Karrie Webb is playing the Kraft Nabisco Championship for the 19th time this week, and it is a tournament she loves. Twice she has won the season&aposs first major, in 2000 and 2006, including her famous hole-out at the 72nd hole in the 2006 version, and she has an astonishing 11 top-10 finishes to suggest it is a favorite. So the memories are strong. The other day she practised with the two teenaged members of her Golf Australia scholarship holders, Minjee Lee and Su Hyun Oh, and they asked her as they walked down the 18th fairway exactly where she had hit that wedge shot from in 2006, the one that rattled into the cup and put her into a playoff that she ultimately won. It remains the single-most famous shot of her storied career. “It was fun because it&aposs obviously their first major they played in,&apos&apos said Webb. ” They asked me when we were on 18 where I made the shot from. Mikey (caddie Mike Walters) looked in his yardage book, he said: &aposRight where your mum (Clara) is standing&apos, to Minjee. I was standing pretty much on the spot.&apos&apos Remarkably, Webb comes to Mission Hills in California as the favorite for the tournament on the back of two early-season wins, the Australian Open and the Founders Cup, as well as a near-miss in Singapore when she gave up a three-shot lead on the final day. At 39, she is still ranked fifth in the world and leads the LPGA Tour money list. But today she admitted a change of mindset had kept her competing at the highest level. Five years ago with help from sports psychologist Noel Blundell and coach Ian Triggs she began to try to enjoy the game more; to stop and smell the roses. She spoke openly at the time about the possibility of retirement, but she opted to continue playing with a different attitude. Today, she said the change was essential. “I wouldn&apost be out here,&apos&apos she said. ” If I didn&apost learn to let go a little bit and not have my life totally revolve around golf, I think you wouldn&apost have seen me for probably five years. I think that&aposs kept me out here. Even though I am still hard on myself, it&aposs not to the extent that it was 10, 15 years ago.&apos&apos The Queenslander, winner of seven major titles, said she had come to know herself better in this period. “I think I just understand myself a lot more. I understand each and every day what part of my game is there and what&aposs not. If it&aposs all there, I&aposm pretty happy about that. But I just manage myself pretty well. Early in my career I was very good mentally, but I didn&apost know how exactly I was approaching that. I think I&aposve learnt that side of the game a lot in the last 10 years. I feel like I&aposm as in good a place mentally on the golf course as I ever have been probably because I understand what it takes out there, what it takes for me to play well.&apos&apos Mission Hills suits her game. Although the players have turned up this week to find there is little or no rough, Webb enjoys it. “I like the golf course. I think it sets up well for me. I don&apost hit it overly long anymore compared to what some of the young girls are doing now, but I feel like I shape the ball well off the tee and generally keep the ball in the fairway, just go from there.&apos&apos That win in 2006 was her most recent in a major, although she has contended a few times. Major number eight has a good ring to it. “I feel like my game is as good as it&aposs ever been as far as having the ability to win majors,&apos&apos she said. “Obviously starting the year off as well as I have, it gives me that little bit of confidence going into this week that if I get things going, hopefully down the stretch on Sunday I&aposll have a shot to win it again.&apos&apos There are five Australians in the field this week, including gun amateurs Lee and Oh, who were part of a batch of top amateurs to receive invitations. Katherine Kirk and Lindsey Wright also are playing. World No. 2 Suzann Pettersen has withdrawn because of injury.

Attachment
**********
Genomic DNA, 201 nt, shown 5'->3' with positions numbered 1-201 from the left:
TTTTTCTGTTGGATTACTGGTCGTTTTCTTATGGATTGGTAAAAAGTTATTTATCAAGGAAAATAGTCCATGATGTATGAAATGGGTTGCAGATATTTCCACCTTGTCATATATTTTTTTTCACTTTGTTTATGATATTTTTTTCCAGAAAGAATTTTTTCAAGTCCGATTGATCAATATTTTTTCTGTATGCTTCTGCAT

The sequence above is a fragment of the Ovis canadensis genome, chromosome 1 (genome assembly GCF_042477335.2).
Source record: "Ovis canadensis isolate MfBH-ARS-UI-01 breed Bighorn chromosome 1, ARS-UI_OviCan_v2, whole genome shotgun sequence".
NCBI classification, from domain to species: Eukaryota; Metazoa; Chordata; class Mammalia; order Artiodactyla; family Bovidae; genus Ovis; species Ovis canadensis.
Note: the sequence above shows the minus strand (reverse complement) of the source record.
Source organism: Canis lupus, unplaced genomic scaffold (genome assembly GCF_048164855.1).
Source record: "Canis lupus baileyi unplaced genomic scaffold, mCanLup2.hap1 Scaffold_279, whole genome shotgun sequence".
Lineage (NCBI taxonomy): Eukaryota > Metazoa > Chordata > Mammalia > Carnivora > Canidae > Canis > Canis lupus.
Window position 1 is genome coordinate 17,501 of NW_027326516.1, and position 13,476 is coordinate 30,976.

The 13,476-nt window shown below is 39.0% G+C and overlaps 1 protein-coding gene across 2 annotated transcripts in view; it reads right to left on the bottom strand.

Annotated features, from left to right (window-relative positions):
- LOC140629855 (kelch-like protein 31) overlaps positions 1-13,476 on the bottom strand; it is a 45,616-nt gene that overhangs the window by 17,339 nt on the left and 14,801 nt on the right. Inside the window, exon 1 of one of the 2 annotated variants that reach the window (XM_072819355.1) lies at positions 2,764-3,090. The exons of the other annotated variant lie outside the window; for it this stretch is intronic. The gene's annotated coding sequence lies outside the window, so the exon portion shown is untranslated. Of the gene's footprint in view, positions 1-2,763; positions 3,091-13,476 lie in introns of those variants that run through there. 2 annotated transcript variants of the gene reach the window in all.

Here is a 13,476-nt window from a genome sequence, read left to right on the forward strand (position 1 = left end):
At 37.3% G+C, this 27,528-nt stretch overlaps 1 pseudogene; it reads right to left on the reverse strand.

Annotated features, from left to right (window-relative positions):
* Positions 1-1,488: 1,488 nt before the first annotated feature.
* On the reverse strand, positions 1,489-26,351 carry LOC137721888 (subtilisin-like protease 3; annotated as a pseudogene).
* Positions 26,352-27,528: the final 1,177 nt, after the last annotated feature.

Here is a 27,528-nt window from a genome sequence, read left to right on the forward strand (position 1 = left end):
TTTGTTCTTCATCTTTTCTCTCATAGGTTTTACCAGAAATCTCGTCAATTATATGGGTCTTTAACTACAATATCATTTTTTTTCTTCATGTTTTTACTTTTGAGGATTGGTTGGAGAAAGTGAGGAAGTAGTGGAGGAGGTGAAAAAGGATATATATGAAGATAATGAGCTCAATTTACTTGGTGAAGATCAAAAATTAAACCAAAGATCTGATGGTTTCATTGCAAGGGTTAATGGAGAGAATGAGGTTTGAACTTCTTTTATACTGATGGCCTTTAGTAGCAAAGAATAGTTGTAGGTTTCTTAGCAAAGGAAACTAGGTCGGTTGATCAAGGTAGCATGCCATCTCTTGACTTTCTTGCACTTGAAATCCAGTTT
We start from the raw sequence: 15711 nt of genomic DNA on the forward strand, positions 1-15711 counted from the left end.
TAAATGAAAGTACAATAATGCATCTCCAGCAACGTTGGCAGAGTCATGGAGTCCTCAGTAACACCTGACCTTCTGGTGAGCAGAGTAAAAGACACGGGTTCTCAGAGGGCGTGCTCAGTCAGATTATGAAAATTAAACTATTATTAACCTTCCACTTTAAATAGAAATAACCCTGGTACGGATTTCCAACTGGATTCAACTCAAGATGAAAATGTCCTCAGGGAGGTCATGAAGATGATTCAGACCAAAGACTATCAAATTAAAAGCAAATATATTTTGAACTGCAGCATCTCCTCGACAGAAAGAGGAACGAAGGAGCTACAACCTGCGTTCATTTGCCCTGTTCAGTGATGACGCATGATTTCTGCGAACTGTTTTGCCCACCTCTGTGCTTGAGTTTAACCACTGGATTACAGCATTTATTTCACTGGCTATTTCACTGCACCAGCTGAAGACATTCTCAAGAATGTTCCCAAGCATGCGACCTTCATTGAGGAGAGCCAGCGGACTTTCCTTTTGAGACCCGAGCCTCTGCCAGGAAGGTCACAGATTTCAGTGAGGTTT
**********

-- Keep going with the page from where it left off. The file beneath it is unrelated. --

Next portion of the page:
Author: Martin Blake / golf.org.au